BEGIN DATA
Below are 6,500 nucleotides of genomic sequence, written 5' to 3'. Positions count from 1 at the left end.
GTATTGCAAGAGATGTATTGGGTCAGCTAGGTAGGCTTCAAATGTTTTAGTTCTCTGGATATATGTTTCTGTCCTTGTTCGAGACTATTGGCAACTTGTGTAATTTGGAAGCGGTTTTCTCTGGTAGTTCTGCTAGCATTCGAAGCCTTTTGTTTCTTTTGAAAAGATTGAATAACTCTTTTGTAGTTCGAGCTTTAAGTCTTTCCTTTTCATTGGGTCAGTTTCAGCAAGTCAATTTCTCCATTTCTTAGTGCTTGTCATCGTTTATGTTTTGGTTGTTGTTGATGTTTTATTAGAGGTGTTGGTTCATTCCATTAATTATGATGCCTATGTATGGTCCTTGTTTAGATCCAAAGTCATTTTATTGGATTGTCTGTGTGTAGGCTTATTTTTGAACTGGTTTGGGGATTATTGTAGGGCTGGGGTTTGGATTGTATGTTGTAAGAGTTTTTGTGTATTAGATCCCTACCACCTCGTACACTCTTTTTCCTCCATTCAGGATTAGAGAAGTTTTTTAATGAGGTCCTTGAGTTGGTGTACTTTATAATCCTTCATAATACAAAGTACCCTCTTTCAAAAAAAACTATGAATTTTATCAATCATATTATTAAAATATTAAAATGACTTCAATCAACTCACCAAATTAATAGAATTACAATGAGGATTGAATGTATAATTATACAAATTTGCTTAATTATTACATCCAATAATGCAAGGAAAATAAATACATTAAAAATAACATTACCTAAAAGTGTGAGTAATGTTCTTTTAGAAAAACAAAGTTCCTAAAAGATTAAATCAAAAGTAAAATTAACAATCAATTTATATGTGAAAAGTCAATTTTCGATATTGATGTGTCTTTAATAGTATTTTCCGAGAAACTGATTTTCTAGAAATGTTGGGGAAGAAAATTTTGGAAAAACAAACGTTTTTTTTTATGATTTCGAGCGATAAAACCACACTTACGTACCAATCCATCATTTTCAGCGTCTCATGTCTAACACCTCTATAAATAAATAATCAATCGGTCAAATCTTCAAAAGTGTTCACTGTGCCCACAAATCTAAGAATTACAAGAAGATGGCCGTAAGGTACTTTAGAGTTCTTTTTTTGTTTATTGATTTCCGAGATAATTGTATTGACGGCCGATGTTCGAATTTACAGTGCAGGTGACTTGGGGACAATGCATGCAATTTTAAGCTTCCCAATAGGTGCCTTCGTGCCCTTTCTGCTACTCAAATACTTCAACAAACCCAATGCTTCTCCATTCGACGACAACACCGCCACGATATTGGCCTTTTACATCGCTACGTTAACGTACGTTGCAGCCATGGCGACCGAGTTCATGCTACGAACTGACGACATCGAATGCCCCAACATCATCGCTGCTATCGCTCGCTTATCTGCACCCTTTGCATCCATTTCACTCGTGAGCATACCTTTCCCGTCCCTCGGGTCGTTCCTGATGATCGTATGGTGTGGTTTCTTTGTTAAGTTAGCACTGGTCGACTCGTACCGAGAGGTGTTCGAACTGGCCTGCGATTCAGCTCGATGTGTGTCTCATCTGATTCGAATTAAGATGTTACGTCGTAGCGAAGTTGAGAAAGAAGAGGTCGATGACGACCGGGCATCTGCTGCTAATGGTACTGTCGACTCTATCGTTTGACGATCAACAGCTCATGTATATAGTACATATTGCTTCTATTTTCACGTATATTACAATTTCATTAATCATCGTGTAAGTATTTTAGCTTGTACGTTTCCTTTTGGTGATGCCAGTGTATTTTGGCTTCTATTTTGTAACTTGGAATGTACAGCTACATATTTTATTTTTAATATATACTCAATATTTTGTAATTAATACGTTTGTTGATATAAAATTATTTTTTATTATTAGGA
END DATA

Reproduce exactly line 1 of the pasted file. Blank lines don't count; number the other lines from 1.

Below are 6,500 nucleotides of genomic sequence, written 5' to 3'. Positions count from 1 at the left end.